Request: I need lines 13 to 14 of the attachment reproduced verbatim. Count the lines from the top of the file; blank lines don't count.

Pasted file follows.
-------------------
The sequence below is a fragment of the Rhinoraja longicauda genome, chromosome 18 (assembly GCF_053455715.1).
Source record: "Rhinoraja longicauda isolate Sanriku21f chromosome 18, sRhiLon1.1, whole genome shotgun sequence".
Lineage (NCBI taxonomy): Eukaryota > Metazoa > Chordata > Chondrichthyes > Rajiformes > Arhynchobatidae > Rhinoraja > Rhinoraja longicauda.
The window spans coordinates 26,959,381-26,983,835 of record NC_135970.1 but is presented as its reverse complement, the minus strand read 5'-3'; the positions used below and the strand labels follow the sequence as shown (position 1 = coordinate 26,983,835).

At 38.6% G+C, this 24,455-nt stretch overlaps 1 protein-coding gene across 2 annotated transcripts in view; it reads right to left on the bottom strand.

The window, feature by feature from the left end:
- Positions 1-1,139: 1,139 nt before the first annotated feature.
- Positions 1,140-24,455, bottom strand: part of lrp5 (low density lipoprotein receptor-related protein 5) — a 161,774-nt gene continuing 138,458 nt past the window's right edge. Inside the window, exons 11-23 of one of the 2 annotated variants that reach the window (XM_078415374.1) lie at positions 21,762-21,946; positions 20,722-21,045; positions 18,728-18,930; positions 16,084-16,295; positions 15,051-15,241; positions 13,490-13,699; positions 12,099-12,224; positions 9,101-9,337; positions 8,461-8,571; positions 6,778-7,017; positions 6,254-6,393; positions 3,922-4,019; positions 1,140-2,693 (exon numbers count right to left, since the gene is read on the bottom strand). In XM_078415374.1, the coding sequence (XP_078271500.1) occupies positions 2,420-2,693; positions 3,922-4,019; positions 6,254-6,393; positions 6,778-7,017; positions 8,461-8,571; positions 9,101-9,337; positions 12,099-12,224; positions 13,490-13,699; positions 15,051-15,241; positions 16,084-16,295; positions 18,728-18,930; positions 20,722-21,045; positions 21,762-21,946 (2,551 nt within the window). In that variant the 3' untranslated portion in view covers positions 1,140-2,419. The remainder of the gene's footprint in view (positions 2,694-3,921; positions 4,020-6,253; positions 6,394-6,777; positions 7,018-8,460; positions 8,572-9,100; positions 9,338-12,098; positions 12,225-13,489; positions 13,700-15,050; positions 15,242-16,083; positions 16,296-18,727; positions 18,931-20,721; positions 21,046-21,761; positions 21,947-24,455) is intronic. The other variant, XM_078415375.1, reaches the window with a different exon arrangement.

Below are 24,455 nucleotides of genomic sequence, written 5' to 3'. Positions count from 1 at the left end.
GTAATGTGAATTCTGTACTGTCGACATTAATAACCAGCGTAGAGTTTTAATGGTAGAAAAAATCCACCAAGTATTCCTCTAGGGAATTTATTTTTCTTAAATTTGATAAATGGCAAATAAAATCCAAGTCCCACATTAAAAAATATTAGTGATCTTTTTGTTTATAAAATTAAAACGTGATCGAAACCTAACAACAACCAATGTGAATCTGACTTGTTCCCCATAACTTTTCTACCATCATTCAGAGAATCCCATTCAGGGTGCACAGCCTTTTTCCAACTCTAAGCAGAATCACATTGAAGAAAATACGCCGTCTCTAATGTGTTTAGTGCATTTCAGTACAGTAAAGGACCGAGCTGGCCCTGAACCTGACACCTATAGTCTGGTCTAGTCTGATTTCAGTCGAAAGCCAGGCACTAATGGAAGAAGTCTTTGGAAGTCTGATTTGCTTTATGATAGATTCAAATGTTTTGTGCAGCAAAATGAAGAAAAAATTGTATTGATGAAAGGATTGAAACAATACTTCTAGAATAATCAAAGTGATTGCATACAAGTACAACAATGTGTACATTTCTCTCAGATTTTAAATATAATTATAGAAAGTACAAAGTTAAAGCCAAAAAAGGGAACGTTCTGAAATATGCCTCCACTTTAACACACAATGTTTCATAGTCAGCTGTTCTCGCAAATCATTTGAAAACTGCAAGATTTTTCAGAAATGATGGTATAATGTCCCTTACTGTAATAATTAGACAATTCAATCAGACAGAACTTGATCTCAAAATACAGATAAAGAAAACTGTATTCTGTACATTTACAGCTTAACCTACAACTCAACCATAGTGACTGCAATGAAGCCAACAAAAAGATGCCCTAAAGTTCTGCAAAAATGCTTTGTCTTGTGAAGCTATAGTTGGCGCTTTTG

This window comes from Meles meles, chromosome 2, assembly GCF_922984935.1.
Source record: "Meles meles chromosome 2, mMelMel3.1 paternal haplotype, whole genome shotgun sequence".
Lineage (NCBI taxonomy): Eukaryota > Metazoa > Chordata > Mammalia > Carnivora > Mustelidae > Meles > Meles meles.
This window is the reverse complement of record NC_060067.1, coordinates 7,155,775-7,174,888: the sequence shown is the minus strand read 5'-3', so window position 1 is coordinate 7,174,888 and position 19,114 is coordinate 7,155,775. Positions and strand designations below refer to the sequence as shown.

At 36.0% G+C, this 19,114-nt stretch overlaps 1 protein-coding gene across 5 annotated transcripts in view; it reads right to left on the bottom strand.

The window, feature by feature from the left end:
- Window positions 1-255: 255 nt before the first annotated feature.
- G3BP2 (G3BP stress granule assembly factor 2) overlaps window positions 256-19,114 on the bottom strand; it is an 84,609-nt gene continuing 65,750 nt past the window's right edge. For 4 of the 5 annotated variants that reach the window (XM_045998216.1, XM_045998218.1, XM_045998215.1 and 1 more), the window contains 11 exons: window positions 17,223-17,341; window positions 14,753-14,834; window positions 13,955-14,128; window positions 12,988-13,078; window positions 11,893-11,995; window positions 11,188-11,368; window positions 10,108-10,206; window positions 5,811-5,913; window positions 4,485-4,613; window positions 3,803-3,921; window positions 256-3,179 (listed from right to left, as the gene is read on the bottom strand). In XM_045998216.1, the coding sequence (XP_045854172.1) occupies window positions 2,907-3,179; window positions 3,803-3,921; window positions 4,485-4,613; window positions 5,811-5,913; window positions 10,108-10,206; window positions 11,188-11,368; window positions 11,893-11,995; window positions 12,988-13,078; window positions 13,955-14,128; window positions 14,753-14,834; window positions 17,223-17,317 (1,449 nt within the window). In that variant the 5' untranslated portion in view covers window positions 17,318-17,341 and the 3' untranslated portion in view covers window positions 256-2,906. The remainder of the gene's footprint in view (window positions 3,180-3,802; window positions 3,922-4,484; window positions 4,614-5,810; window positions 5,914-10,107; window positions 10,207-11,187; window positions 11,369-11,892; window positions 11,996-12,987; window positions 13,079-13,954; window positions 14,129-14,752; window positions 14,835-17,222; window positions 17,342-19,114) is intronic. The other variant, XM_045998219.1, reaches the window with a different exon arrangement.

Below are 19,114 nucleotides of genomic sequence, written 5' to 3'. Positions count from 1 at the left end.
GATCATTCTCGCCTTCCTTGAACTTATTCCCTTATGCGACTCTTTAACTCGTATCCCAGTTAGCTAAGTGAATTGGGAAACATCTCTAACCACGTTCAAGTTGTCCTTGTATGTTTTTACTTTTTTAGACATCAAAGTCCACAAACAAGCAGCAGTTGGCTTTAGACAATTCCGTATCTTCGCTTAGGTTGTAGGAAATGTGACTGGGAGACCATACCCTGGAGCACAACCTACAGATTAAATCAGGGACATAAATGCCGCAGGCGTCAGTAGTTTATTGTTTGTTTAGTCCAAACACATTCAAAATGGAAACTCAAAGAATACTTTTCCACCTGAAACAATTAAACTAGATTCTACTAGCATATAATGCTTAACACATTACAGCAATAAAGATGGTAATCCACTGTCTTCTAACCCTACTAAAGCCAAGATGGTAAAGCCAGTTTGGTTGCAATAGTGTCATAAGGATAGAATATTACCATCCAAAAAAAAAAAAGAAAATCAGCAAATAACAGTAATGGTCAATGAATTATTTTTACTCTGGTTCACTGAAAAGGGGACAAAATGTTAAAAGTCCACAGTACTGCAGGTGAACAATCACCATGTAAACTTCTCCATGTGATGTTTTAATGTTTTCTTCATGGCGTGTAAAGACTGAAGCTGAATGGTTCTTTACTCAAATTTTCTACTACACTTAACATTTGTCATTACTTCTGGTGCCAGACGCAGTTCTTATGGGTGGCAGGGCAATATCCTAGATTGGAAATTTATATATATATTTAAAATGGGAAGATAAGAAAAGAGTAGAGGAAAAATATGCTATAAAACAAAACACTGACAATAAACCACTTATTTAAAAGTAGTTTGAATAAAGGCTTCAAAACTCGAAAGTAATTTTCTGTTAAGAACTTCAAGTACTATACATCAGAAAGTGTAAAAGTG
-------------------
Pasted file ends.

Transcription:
Lineage (NCBI taxonomy): Eukaryota > Metazoa > Chordata > Mammalia > Carnivora > Mustelidae > Meles > Meles meles.
This window is the reverse complement of record NC_060067.1, coordinates 7,155,775-7,174,888: the sequence shown is the minus strand read 5'-3', so window position 1 is coordinate 7,174,888 and position 19,114 is coordinate 7,155,775. Positions and strand designations below refer to the sequence as shown.